I’ve written several posts on closet editing. Why it’s fab and why fewer wardrobe options are a good idea. Getting into the habit of regular closet editing is a very worthwhile exercise.

Following guidelines to edit a closet seems like a simple task. The tricky part is deciding to let things go. Sometimes it is obvious: the item is unflattering, it is uncomfortable, it doesn’t fit, it is the wrong colour or the wrong size, or you simply can’t stand it.

The decision gets harder when it was an expensive item, when you know it’s wrong for you but you wear it anyway, when it might fit again once you’ve lost or gained weight, or when it’s a closet orphan that is still in great condition. The initial reaction in these situations is often “I’ll just keep it anyway”, especially if you find it hard to be ruthless and typically hang on to stuff longer than you should. This is not a good solution. The operative word here is “edit” and that means ending up with fewer closet items at the end of the process.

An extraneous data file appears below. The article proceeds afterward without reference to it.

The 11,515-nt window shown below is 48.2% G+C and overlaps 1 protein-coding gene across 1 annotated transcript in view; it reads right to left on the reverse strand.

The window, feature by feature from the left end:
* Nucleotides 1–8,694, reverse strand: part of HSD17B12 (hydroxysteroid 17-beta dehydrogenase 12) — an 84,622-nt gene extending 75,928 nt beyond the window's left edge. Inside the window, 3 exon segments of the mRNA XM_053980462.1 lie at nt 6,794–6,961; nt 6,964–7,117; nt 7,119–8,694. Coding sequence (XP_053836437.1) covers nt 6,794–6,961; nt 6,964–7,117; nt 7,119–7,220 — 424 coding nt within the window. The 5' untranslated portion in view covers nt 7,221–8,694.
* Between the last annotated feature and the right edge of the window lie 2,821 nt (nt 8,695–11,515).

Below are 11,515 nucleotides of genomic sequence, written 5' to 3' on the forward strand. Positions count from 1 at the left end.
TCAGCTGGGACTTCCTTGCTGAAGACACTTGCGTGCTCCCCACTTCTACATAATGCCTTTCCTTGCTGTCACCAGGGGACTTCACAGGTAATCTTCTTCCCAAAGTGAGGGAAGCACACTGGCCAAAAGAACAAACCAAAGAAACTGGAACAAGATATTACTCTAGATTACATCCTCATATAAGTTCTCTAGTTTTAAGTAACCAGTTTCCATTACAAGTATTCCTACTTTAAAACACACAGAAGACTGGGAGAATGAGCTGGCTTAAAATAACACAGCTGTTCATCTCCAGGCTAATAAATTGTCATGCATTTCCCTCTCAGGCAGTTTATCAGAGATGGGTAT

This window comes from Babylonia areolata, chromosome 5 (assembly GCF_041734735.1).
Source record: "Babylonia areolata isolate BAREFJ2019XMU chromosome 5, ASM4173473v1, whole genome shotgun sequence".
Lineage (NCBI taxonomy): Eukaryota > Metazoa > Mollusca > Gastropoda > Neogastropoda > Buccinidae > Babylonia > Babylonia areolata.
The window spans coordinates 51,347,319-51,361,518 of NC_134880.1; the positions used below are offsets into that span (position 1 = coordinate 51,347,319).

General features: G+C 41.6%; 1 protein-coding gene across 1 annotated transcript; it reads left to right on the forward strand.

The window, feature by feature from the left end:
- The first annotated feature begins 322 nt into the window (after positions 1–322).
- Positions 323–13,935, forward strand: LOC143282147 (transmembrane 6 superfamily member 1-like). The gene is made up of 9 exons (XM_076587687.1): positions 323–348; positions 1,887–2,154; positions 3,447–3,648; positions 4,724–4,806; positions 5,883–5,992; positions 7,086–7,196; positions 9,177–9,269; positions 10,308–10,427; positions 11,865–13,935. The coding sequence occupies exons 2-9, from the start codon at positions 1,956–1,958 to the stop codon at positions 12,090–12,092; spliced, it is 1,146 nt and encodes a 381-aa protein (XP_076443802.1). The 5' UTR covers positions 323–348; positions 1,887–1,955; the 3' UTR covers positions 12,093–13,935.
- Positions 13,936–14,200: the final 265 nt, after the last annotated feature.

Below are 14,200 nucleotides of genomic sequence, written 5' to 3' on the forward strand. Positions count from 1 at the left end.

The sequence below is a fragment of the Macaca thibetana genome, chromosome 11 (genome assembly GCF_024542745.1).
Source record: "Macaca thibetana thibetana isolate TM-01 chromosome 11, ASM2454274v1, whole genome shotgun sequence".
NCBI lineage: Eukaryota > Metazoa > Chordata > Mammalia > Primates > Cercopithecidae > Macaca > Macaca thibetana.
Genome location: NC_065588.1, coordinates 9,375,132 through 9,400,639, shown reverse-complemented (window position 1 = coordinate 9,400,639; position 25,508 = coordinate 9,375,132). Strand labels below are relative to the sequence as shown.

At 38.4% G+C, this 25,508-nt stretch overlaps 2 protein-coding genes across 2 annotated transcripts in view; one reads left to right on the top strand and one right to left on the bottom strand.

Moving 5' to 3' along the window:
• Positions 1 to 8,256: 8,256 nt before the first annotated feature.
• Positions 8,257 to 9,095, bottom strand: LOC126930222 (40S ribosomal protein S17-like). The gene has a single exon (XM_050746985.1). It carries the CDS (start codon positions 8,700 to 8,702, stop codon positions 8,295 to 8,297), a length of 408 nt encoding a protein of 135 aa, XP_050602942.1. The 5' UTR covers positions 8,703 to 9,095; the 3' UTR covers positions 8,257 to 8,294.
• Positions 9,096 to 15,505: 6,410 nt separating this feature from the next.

There is a simple way to overcome this problem: If you are in any way unsure about parting ways with an item, create a hidden holding zone. Pile up the stuff that is questionable and store it away from your closet and out of sight. Give yourself 6 months to gauge whether you miss any of the items. If you do, welcome them back into your wardrobe. But if you don’t, then pass them on permanently.

It is very important that your holding zone is hidden. You are testing what it feels like to let go of the items. There is no use in holding them somewhere close by where you will see them and they won’t get a fair chance to disappear from your life. A box in the garage, attic or basement is what most people choose.

This strategy has been an absolute saving grace when I edit closets for clients. Do you create hidden holding zones, or do you have another strategy for questionable wardrobe items? Has this strategy worked for you in the past? Do you generally find it hard to let go of closet items? If you do, I’m paying a visit.